The River Rail: Puerto Rico features artists, writers, scholars, poets, and activists whose work considers the history and future of Puerto Rico and the ongoing recovery efforts since Hurricane Maria in 2017.
Art, Activism, and the Environment in Puerto Rico
Editorial introduction by Iberia Pérez González and Natalia Viera Salgado.
Colonial Waterscapes: The Water Issue in Puerto Rico
Environmental sociologist José Anazagasty-Rodríguez on the changing social circumstances of water resources on the island.
Río y Respiro (River and Breath)
Through a performance action, ephemeral installation, and production of a homonymous documentary video, Dhara Rivera proposes a conversation about the current state of the bodies of water that flow across the island.
The Rain Gardens Project
The Institute for Socio-Ecological Research documents the collaborative work of rain gardens in Ponce.
We Can Clean Water with Our Earth
Agroceramicist Amara Abdal Figueroa writes on how locally sourced clay can be used to create natural water filtration systems.
Recollections on the Cartography of the Caribbean Coast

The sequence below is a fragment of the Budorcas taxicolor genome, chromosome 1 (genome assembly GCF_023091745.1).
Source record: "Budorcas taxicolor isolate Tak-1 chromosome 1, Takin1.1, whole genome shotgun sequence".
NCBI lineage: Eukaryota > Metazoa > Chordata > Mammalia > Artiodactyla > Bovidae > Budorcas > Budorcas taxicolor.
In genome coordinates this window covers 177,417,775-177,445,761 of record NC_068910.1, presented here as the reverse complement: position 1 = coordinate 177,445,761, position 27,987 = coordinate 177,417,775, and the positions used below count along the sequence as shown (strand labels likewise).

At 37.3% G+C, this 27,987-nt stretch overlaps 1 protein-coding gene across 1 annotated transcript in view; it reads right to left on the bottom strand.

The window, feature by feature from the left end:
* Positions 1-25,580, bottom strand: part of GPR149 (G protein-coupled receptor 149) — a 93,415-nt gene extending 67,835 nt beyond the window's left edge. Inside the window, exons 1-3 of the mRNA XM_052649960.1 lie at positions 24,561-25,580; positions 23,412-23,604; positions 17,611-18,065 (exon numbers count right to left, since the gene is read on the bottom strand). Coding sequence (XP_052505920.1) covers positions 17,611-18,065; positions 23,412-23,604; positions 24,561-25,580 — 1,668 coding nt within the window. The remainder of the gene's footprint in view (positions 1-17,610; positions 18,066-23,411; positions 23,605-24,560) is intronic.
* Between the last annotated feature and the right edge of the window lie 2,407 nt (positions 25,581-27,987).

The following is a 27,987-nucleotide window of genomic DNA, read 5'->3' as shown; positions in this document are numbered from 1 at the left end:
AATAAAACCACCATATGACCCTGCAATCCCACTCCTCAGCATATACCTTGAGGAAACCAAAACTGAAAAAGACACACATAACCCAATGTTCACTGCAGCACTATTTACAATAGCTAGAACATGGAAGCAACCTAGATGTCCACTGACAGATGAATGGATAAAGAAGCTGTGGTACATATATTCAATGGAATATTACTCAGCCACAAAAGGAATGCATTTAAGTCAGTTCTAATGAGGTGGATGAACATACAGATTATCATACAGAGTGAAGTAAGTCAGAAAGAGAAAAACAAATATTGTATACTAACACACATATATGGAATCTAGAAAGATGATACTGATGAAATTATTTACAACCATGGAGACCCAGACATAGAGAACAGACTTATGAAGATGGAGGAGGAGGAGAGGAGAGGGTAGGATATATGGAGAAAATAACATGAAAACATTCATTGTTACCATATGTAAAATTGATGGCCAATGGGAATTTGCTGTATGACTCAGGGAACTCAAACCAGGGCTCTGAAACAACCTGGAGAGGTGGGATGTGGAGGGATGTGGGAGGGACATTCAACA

By studying the indigenous and alien species found on coastal habitats, botanist and architect Steve Maldonado Silvestrini builds a picture of an ever-changing coastline.
Artist, writer, and naturalist Javier A. Román-Nieves on the struggle to preserve one of the last undeveloped stretches of coastline on the island.
Las Playas Son Nuestras (The Beaches Are Ours)
Experimental dance pioneer Viveca Vázquez’s 1989 video highlights the coastline as a site of contention.
Camp/ The Dead/ Forces
A 2016 film by Beatriz Santiago Muñoz addresses the contamination of Vieques.
Fuerzas Sutiles (Subtle Forces)
nibia pastrana santiago’s large-scale choreographic event took place in 2017 inside a hangar at the Isla Grande Airport with the airstrip and San Bay serving as a dynamic backdrop.
Photographer Chris Gregory-Rivera surveys a waterfront neighborhood whose original residents are being pushed out by evictions.
Nothing Exists in a Void
Curator Michy Marxuach searches for another type of governance that isn’t anthropocentric.
Anayra Santory Jorge on water that cant be seen, water that is always there, and the water that we come out of.